The Human Problem
It’s important to recognize that this isn’t an IT problem or an organizational problem. This is a human problem.
People are naturally resistant to change. We prefer the pain of what we know to the fear of what we don’t. But overcoming this resistance and driving behavioral change is the key to a successful service management adoption. It is the key to transforming your organization in a way that actually solves the business problems you need solved. Driving organizational change is what will be the difference between your ITSM adoption having a lasting impact or merely being a “flash in the pan.”
Creating a strategy to cover the last mile does not come naturally to IT professionals. We like building things. We like precision. We like to design solutions and then watch them become reality. Changing organizational behavior is none of those things.
Driving change into an organization is messy. It borders on controlled chaos and it requires that IT leaders let go of the thing they hold most dear – control. That’s because driving organizational change is mostly about making people the center of the solution and giving them the tools and structure they need to succeed. And it all starts with one team.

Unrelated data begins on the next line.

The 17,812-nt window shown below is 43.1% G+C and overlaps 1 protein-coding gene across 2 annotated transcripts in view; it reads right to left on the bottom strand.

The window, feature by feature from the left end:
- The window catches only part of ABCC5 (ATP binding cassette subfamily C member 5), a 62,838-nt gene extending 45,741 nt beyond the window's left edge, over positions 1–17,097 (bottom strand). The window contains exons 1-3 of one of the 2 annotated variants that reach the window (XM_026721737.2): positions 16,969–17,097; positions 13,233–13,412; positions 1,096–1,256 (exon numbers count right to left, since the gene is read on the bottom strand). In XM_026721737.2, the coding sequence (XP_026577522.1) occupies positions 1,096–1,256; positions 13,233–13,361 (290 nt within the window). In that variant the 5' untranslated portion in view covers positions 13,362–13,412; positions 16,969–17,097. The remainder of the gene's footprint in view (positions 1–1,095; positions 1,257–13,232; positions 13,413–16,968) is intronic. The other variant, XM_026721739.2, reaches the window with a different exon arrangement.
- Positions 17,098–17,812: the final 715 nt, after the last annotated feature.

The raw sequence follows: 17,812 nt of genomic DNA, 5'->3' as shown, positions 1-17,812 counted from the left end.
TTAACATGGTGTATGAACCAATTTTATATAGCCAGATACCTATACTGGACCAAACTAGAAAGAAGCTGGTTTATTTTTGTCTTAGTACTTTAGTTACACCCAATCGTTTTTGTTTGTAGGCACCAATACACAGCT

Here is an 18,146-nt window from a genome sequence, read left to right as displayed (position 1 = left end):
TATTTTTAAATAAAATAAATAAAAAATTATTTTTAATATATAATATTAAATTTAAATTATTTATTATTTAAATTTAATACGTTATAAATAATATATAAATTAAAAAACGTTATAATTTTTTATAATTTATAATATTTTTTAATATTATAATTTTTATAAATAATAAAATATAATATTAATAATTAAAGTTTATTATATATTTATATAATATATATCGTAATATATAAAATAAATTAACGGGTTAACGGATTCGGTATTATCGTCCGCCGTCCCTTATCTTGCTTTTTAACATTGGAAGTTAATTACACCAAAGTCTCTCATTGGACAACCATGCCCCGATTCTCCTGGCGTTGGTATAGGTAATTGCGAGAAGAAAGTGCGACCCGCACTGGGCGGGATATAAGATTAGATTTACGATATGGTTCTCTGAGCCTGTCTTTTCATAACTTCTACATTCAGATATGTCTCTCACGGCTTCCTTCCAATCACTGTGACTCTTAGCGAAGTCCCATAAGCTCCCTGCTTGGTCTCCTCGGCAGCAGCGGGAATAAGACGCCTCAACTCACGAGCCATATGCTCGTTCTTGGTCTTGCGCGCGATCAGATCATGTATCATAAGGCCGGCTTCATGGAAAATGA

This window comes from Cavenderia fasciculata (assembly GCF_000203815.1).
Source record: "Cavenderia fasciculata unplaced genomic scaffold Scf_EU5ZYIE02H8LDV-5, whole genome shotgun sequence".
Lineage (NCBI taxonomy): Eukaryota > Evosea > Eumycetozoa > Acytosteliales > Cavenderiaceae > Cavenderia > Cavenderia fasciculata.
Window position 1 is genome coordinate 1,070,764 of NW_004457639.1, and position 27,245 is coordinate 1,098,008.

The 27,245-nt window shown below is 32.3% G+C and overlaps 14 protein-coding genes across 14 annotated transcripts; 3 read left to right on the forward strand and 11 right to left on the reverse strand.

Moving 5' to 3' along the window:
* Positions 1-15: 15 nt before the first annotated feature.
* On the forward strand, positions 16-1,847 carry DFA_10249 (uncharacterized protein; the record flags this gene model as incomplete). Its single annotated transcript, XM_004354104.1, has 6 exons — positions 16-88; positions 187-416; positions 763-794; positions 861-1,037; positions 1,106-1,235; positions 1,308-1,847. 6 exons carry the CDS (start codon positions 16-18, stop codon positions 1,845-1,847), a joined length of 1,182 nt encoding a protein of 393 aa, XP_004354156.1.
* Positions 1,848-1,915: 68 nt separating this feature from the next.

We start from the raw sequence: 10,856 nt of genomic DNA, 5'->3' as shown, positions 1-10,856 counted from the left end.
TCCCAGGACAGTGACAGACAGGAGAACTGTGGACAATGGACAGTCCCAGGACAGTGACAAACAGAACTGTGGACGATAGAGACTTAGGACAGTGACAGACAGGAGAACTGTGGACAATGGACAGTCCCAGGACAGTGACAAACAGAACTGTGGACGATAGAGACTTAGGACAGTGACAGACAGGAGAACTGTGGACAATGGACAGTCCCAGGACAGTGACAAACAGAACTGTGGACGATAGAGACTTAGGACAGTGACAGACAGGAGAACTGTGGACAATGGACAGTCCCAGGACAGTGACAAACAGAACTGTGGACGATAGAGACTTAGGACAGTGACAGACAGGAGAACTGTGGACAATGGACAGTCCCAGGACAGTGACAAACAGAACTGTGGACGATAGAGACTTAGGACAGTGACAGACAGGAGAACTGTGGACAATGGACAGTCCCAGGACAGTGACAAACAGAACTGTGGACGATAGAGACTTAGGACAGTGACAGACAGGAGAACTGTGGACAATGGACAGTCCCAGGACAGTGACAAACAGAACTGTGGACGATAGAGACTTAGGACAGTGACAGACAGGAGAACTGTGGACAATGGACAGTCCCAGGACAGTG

The Team of Champions
The greatest decision affecting the eventual success or failure of your ITSM adoption effort will be your first: selecting the team to lead it. This team will become the backbone of your adoption effort and will be charged with leading and championing the tough changes that you will be asking your organization to make. How you assemble and structure this team will have a major impact on the effectiveness of your effort.
When an ITSM adoption team is assembled, it is normally built from a “project perspective.” It typically includes a project manager, a few subject matter experts in process or technology domains and a handful of “workers” who will do a lot of the heavy lifting. This is the exact type of team you need for a normal technology project - but it is exactly wrong for an organizational change effort.
The primary purpose of your team is not to be the “process experts” or “tool experts” who design all of the process improvements that will be implemented as part of your Service Management effort. Instead, your goal in building an adoption team is to assemble a cross functional group who will enable you to break through political barriers and overcome the organizational resistance that you will face as you execute. To accomplish this you need a multi-dimensional and diverse team that is made up of three distinct roles: The Executive Champion, The Core Team and The Management Alliance.
Next in Part II: The Executive Champion
Charles Araujo is the founder and CEO of The IT Transformation Institute, which is dedicated to helping IT leaders transform their teams into customer-focused, value-driven learning organizations.